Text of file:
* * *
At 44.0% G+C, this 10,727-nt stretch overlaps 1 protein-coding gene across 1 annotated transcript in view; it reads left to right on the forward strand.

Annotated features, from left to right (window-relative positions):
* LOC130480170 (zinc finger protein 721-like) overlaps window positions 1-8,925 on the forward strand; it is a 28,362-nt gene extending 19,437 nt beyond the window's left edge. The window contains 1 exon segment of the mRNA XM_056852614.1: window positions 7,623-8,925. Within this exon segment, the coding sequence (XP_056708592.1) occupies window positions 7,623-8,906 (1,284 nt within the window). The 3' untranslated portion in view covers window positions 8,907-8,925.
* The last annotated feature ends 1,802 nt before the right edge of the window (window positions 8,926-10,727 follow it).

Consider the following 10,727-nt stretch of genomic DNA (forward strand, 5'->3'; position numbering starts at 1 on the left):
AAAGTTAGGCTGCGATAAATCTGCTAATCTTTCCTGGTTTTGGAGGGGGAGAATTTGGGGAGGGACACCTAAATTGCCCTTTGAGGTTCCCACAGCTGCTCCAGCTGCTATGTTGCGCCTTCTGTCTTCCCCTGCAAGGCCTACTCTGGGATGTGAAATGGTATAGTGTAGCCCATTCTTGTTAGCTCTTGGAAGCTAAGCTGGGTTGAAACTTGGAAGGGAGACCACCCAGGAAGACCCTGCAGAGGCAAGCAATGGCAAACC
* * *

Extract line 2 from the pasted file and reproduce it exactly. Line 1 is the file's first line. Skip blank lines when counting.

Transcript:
Annotated features, from left to right (window-relative positions):